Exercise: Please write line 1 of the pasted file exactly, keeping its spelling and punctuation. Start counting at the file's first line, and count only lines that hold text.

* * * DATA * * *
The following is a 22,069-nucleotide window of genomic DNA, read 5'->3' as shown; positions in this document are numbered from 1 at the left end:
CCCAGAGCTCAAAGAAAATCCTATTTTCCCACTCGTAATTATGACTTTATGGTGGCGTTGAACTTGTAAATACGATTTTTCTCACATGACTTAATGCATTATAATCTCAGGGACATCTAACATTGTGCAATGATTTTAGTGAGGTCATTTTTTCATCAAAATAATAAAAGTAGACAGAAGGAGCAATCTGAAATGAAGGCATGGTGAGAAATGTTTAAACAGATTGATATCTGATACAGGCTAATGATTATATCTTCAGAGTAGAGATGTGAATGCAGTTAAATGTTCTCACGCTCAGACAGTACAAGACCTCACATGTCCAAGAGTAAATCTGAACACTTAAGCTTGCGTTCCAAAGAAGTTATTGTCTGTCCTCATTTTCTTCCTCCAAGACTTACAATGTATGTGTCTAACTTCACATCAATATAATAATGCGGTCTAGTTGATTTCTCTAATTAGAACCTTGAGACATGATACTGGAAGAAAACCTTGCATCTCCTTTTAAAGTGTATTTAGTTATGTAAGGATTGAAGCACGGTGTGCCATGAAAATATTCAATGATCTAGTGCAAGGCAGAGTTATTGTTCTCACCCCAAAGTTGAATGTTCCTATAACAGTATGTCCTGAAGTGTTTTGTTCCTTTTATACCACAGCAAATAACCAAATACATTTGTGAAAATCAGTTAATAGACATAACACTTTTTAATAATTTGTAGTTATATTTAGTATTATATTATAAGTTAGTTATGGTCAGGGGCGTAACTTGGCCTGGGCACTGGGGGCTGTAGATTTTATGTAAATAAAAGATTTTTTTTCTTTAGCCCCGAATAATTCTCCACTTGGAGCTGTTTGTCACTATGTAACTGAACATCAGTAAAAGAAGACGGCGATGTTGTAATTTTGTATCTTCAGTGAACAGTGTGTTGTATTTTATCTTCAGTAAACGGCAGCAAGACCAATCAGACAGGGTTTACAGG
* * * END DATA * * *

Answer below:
The following is a 22,069-nucleotide window of genomic DNA, read 5'->3' as shown; positions in this document are numbered from 1 at the left end: